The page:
Monthly Archives: June 2014

Here’s a peak at what film composers’ work desks look like. I’m working a 90-second orchestral musical number. We recorded 7 singers solo plus in 3 duo pairings. Here is what the “assembly”, or “comping” of the best takes looks like in Pro Tools.

This is the first pass, but the editing won’t get much messier from here.

I imagine this is nothing compared to what the dialogue editors routinely face. Then again, I’m only showing you the vocals, the 80-piece orchestra we recorded resides in another Pro Tool session. 😉

Posted 2 years ago by John Piscitello

How does a composer improve at writing for tuba and cimbasso?

Mike Patti of Cinesamples asks him what a composer can do to be more original for tuba. Doug points out tuba is actually an agile solo instrument, citing Jabba the Hut’s scene in Return of the Jedi. It’s also a common misconception that the tuba is inherently loud, but it can be rather quiet and light in all its ranges (which makes it resourceful as a doubler of bassoons and cellos).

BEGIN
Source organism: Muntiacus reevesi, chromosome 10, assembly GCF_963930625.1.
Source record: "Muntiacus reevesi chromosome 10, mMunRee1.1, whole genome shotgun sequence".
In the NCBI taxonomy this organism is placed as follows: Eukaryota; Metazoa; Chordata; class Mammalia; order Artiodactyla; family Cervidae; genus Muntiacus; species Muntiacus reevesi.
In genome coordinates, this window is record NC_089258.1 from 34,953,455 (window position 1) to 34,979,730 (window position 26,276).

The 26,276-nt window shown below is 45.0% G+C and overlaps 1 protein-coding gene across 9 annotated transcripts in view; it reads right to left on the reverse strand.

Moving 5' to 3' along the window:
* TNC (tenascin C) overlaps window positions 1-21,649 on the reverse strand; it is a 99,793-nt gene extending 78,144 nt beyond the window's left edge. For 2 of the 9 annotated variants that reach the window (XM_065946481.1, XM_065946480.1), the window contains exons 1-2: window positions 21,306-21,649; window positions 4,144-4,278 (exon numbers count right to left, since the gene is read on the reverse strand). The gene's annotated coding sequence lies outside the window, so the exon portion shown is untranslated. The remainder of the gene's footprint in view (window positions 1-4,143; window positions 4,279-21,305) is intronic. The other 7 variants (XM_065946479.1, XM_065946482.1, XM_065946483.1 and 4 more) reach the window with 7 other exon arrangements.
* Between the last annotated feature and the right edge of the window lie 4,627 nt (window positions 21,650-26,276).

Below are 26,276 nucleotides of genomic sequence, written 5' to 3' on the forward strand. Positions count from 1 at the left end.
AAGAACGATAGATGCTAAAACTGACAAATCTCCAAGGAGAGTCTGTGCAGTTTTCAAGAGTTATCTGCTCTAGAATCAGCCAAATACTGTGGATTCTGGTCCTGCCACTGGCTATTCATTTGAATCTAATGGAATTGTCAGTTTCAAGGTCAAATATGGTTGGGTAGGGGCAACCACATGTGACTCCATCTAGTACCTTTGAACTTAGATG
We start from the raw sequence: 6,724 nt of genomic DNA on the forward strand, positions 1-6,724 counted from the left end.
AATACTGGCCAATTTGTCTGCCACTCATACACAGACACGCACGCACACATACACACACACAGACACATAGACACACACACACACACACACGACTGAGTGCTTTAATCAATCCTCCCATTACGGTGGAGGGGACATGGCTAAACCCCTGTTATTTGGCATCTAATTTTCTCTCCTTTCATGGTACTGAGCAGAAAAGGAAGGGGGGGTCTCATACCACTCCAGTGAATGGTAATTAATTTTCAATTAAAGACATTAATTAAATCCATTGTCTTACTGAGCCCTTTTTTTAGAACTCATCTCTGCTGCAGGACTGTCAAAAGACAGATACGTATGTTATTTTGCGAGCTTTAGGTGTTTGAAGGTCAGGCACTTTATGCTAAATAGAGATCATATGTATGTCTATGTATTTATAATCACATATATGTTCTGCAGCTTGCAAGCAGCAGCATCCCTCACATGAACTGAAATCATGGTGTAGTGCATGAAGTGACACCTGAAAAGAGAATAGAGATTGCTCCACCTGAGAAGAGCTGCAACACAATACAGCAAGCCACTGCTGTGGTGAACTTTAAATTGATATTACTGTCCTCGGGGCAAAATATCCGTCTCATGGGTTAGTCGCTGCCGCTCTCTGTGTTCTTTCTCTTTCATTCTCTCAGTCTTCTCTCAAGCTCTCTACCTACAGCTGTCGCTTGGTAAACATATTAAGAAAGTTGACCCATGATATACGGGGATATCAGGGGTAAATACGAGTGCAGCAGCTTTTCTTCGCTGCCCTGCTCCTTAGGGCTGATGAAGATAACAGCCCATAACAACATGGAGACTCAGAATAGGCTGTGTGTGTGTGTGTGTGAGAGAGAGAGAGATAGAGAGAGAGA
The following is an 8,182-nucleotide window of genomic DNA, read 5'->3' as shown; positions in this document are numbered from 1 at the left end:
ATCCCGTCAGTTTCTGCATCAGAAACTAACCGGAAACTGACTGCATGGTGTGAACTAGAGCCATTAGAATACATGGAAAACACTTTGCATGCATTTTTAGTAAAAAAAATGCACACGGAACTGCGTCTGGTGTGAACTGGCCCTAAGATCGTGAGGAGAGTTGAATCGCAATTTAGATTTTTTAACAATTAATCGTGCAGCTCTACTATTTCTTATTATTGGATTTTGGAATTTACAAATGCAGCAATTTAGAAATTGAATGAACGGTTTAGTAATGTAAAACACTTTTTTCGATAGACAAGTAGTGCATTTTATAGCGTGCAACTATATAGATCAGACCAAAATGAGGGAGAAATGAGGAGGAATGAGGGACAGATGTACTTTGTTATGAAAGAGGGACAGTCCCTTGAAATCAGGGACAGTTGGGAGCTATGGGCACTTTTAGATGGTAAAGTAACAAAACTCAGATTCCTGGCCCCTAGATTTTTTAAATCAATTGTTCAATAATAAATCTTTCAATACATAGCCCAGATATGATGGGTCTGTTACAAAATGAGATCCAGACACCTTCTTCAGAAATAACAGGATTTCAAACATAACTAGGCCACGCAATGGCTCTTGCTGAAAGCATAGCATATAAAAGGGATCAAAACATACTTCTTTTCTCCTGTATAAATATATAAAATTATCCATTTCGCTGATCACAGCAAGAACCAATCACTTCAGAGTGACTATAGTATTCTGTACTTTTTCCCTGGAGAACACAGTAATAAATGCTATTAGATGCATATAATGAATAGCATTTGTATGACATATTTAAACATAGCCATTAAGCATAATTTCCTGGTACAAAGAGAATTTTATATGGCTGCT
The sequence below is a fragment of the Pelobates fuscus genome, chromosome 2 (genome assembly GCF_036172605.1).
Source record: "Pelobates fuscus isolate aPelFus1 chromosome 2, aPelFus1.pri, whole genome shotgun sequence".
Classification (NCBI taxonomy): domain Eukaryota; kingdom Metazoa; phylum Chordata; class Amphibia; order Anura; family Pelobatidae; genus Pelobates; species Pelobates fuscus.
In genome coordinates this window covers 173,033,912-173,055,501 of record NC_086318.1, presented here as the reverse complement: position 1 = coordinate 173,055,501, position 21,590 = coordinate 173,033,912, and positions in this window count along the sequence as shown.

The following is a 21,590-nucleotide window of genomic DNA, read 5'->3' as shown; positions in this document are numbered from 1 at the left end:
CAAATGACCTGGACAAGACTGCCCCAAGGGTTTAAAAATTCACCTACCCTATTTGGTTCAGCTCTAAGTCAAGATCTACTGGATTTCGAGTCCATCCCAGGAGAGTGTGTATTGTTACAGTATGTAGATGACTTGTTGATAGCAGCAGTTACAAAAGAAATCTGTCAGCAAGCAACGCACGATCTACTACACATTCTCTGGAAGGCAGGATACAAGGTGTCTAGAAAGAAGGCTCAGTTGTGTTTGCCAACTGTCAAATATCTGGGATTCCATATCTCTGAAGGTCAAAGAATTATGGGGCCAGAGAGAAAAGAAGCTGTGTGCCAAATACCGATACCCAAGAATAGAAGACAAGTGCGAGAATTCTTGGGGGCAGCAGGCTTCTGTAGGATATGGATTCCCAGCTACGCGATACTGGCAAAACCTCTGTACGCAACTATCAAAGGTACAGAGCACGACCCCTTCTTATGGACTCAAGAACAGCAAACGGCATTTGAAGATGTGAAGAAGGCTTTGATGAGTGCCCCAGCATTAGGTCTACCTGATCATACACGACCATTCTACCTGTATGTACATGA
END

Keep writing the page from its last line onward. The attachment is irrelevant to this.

Composers love loud tuba blaaats for combat music, but often write too low. Below the staff, the tuba has trouble being loud. Watch as Doug demonstrates bringing a D up from below the staff to the middle and how much louder he can play it.

I can’t get enough of hearing musicians talk about their instruments. There will always be more to learn.

Posted 2 years ago by John Piscitello

How to make drawings seem alive…in a sample based and EDM musical world, these are good to keep in mind  (and makes me think of Daft Punk’s Random Access Memories – by using more live instruments, it’s  a reaction against the lack of life and breath that can creep into electronic music):


[vimeo 93206523 ]
Posted 2 years ago by John Piscitello